“Dune” is a visual masterpiece that tells half a story, leaving viewers desiring the rest.
Director Denis Villeneuve is known for his visually appealing films with strong stories such as “Sicario” and “Blade Runner 2049”, and “Dune” is no different. The film features enough visual and digital effects that provide verisimilitude of what the future of space travel and new planets could be like, as well as the political drama there too. However, this does not distract viewers enough from the fact that the film is only telling half a story.
“Dune” had its release delayed almost a full year due to the global pandemic before being released on Oct. 21 simultaneously in theaters and streaming service HBO Max. “Dune” tells the story of Paul Atreides (Timothée Chalamet) and his family being a governing power over a new planet, Arrakis. Paul’s father, Leto (Oscar Isaac), knowing the political climate him and his family are currently in, tries to make the best of the situation, but begins to plan for the worst as he knows taking charge of the planet is a trap waiting to be sprung. The film also stars Rebecca Ferguson, Stellan Skarsgård, and Zendaya.
A big issue is presented from the beginning of the movie with the opening title card that read “Dune: Part One” which may catch viewers off guard. The original “Dune” novel, written by Frank Herbert, was split into two parts and director Villeneuve decided to do the same with the film. This sets up a sense of disappointment as viewers know from the start that they are being presented with half a story. The sequel was not green-lit by Legendary Pictures until five days after its worldwide release.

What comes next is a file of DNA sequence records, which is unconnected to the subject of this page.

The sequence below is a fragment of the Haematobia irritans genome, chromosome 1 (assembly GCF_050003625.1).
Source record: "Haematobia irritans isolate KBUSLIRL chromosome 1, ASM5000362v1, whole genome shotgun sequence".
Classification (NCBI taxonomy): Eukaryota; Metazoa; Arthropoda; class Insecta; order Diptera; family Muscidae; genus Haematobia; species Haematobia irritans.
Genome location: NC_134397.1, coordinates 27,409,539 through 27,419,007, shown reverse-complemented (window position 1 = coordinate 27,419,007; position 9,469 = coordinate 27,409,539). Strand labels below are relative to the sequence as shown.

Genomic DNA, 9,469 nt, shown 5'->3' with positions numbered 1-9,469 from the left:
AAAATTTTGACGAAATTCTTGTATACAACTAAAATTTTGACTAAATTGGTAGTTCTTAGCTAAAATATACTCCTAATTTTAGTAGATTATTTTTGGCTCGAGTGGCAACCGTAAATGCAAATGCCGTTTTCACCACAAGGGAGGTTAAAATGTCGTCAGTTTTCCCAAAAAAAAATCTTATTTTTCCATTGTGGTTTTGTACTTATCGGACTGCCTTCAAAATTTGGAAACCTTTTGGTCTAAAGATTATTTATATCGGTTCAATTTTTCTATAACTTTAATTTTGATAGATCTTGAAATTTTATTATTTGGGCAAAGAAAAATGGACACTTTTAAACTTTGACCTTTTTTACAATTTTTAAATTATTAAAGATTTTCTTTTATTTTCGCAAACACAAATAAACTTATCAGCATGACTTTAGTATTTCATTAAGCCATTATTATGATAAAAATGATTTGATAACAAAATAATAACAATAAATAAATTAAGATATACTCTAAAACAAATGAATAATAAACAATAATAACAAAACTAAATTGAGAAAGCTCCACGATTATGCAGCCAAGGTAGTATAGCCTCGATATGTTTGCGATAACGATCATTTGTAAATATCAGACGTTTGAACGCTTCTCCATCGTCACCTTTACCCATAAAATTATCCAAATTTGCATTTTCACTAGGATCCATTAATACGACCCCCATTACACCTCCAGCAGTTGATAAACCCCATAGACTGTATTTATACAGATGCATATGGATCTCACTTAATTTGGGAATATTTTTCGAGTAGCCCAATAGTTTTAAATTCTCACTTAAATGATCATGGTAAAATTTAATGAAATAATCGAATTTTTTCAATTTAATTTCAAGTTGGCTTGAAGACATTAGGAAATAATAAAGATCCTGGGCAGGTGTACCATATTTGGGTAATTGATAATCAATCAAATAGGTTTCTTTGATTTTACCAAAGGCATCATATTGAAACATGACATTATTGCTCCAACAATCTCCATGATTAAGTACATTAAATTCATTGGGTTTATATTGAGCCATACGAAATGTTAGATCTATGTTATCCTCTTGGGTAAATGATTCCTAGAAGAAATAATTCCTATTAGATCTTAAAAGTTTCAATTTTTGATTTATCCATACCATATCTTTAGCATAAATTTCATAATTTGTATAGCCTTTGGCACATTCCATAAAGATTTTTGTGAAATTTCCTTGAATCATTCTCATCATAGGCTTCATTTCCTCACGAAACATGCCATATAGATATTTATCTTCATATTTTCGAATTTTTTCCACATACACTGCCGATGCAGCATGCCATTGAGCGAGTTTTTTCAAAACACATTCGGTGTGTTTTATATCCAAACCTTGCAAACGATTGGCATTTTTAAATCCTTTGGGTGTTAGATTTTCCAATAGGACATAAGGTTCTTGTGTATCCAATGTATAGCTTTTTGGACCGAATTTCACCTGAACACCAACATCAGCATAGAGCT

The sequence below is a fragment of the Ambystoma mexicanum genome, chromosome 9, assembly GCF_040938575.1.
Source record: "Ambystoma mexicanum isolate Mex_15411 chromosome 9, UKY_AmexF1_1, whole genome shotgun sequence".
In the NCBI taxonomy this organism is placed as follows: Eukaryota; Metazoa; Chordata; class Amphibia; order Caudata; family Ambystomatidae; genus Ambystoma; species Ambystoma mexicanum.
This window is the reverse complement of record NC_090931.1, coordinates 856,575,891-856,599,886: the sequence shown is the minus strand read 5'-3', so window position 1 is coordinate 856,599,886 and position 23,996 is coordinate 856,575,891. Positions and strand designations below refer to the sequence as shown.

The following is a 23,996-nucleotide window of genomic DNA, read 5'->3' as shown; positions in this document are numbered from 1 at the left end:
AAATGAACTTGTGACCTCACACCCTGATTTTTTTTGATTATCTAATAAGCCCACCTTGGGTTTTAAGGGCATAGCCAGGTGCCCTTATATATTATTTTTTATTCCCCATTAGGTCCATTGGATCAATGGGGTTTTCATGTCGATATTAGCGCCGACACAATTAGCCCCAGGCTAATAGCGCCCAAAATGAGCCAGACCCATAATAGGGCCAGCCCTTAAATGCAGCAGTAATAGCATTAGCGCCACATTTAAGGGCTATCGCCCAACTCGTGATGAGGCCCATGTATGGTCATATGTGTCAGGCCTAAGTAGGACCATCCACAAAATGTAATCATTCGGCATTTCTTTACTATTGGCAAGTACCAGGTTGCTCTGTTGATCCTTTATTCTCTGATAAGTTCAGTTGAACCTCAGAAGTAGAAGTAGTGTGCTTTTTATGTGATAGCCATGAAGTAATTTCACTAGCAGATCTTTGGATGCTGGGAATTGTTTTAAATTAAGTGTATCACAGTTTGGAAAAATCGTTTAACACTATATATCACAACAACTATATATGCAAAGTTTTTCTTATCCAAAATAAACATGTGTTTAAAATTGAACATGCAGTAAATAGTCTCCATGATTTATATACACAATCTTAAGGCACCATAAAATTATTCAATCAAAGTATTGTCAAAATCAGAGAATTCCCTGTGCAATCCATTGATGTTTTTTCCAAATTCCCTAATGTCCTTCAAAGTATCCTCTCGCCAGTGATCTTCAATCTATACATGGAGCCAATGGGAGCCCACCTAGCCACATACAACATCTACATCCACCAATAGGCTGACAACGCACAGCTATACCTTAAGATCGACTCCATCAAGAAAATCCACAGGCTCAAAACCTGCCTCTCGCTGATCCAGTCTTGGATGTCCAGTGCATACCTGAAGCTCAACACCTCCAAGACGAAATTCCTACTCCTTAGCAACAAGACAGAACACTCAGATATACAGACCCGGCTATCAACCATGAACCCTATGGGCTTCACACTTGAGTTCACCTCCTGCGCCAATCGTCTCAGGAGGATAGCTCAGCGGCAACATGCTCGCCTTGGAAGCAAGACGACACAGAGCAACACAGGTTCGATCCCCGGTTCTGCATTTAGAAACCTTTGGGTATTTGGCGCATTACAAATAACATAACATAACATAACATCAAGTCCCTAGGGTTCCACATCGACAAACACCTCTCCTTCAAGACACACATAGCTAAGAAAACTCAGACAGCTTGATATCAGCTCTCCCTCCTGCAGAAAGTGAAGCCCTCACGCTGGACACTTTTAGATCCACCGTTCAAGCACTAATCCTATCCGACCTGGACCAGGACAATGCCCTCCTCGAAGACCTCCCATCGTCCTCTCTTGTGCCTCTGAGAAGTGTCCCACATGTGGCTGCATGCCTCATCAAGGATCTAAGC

“Dune” still tells a great story that is backed by a strong supporting cast. We see a mix of different characters, such as Duncan Idaho (Jason Momoa) and Gurney Halleck (Josh Brolin) that represent the Atreides family, to Stilgar (Javier Bardem) who represent the leader of the Fremen people native to Arrakis. The acting and storytelling of the characters help provide the feeling of a planet with a different mix of people, races, and even species.
Director Villeneuve and cinematographer Greig Fraser provide a visual escape that has a mix of the distant future as well as the vast and threatening nature of the desert. Many of the scenes have a monochromatic tone that is broken up with sharp contrasting colors that emphasize the action taking place on screen.
Early in the film, we see a training scene between Chalamet’s Paul and Brolin’s Halleck where the scene is full of a warm color palette with the sun of Arrakis shining through the windows. While sparring, they both wear a full-body shield that acts like a force field, surrounding the wearer. While they are sparring, any hit they took that was blocked by the shield would shimmer blue, while any attack that was threatening to hurt the wearer would shimmer red. These red and blue colors starkly contrast with the overall warm monotone colors of the scene that help amplify the action happening on screen.
With captivating storytelling backed with beautiful visuals, “Dune” is a fun watch that will leave you wanting more and have you waiting until its second part is released.
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